And there was a great battle in heaven, Michael and his Angels battle with the dragon, and the dragon fought and his angels, and they did not prevail, neither was their place found any more in heaven--Apocalypse 12, 7-8
There are three reasons assigned in today's Gospel why the word of God, or the teachings of Christ, do not bear fruit in the hearts of men, namely, the devil, the flesh, and the world. That we are beset with temptations of the flesh from within, and the allurements of riches and pleasures in the world from without, no one will easily deny. But it is frequent in the present age to question the very existence, let alone the intervention in human affairs, of angels and demons. And yet an invisible world of spirits which we do not see, as really exists as the visible world around us which we do see. It is important that we should reflect upon this doctrine of divine revelation.
I. Creation and trial of the angels, 1. Angels are pure spirits endowed with intellect and will; their number is exceedingly great,--"thousands of thousands ministered to him, and ten thousand times a hundred thousand stood before him" (Daniel vii. 10) ; our Lord spoke of "legions of Angels" (Matt.xxvi. 53). 2. The angels, like the rest of the universe, were created out of nothing; they were adorned from the beginning with grace. 3. Many of the angels rebelled and were cast into eternal punishment with their leader, the devil, who is also called Lucifer, or Satan. 4. The rest of the angels remained faithful and were granted the vision of God and confirmed in grace and glory.
III. Good angels are the Guardians of Men. I. The good angels pray for us and rejoice over our prosperity. 2. Some of them are commissioned by God to protect and guide us towards salvation. As a traveller through perilous ways is assisted by a faithful guide, so we are helped and defended by ministering spirits. 3. Sacred Scripture abounds in proof of the benefits, temporal and spiritual, conferred through guardian angels (Tobias; Acts xii. 7 ff.; Ps. xc. 11, 12). 4. The good angels are also the messengers of God to man (Luke i. 26; ii. 10; Mark xvi. 6, 7; Matt. ii. 13, etc.) ; the executors of His decrees (Acts xii. 23; Luke xvi. 22) ; they preside over nations and over the material world.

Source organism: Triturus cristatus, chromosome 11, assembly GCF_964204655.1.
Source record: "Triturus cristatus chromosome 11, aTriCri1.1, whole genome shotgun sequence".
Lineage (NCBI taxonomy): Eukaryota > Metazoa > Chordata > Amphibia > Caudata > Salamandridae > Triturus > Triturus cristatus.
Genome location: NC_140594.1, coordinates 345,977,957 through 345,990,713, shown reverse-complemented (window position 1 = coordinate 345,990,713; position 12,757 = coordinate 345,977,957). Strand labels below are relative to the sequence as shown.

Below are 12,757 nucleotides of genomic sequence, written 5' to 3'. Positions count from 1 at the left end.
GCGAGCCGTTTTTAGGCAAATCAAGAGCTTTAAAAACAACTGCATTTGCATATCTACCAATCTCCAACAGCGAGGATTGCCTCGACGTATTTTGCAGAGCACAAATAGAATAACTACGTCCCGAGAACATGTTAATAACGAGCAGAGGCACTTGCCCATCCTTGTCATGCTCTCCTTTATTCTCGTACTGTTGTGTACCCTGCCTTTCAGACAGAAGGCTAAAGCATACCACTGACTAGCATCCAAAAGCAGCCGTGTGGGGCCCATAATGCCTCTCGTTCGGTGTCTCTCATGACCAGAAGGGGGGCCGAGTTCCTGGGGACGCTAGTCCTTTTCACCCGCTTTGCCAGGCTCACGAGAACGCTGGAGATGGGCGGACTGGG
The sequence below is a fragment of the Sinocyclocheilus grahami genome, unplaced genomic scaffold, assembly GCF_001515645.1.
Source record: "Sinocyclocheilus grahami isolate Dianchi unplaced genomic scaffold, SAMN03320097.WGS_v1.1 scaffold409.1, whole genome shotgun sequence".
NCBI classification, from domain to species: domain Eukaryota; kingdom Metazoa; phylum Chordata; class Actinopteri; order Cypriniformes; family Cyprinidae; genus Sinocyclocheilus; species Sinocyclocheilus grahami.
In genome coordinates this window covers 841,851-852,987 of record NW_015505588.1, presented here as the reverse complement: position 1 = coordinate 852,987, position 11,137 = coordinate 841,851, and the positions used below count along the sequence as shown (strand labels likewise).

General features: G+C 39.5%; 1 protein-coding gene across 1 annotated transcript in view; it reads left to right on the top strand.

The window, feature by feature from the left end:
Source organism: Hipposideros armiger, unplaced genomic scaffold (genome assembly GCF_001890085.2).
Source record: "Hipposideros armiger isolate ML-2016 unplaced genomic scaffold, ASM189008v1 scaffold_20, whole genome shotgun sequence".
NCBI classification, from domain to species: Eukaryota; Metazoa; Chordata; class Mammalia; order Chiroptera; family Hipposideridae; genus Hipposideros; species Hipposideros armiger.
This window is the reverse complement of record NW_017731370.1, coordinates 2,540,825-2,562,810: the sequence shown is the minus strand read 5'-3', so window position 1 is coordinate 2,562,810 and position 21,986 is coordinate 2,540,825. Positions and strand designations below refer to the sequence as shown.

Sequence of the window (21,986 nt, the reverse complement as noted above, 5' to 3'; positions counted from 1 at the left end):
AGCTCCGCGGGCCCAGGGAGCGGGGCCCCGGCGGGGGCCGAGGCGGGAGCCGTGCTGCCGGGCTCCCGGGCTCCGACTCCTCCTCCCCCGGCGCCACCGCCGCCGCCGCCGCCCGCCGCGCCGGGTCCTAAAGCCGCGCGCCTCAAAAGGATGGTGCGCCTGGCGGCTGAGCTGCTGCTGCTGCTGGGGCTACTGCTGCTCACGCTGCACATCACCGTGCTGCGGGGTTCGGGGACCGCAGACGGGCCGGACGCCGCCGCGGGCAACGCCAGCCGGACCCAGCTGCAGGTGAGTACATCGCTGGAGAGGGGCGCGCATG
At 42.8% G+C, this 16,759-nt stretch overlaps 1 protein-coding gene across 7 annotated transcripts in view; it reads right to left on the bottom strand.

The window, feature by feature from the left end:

CONCLUSION. l. Against the attacks of the evil spirits we should watch and pray (I Peter v. 8), ever invoking the aid of our guardian angels. 2. To these latter we owe reverence (Gen. xviii. 2), gratitude (Exodus xxiii, 21; Tobias xii. 5), and confidence.
THE ANGELS; GOOD AND BAD ANGELS; GUARDIAN ANGELS
BY THE REV. H. G. HUGHES
(a) The existence of Angels.
The existence, dear brethren, of innumerable hosts of angels, of purely spiritual beings, created, as we ourselves were created, by the fiat of the Almighty word, yet more noble than we by nature, and higher in the scale of created things, is a truth that can be known to us with certainty only by means of some interposition from the other world, the world of spirits, to which they belong. Such interposition may take the form either of a divine revelation on the point, or of some sensible physical action exercised, with the divine command or permission, by angels themselves. Of such action, both by good and bad spirits, there is evidence amply sufficient for those who are not prejudiced. There can be no doubt that instances have occurred, and still do occur, for example, of possession by the devil. Some of the phenomena of spiritism, which is attracting in the present day the morbid curiosity of many, cannot be attributed to anything but the malevolent and mischievous action of evil spirits. The history of the Church and the lives of the saints present to us, on the other hand, many well-attested instances of the action both of good and bad angels. But it may be doubted--and the skepticism in this matter of those who believe neither in Church nor Bible would appear to bear out the supposition--whether without the express teaching of the Church and of God's written word such occurrences as I have referred to would have been sufficient to prove with entire certainty to men in general the existence of purely spiritual beings.
But "we have a more sure word of prophecy." We are not left to the teaching of experiences which cavillers might always represent as deceptive, or due to unknown natural causes. God Himself, by the word of the inspired writers and through the mouth of His Church, has assured us of the fact of the existence of angels, good and evil.
In proposing, then, my dear brethren, to give you an instruction on the subject of the angels, I take it for granted that I am addressing an audience most of whom are firm believers in the authority and testimony of the Holy Catholic Church as the teacher of God's truth; and that those of you who are not Catholics believe, as we also do, in the Holy Scriptures as the very word of God Himself. Now there is scarcely a truth more plainly and more often written in the pages of the Bible, from beginning to end, than that of the existence of angels. Much, moreover, is there told us concerning their origin, their nature, their present state, and their occupations; so that if we believe in the Bible at all, we must believe in those beings of another world.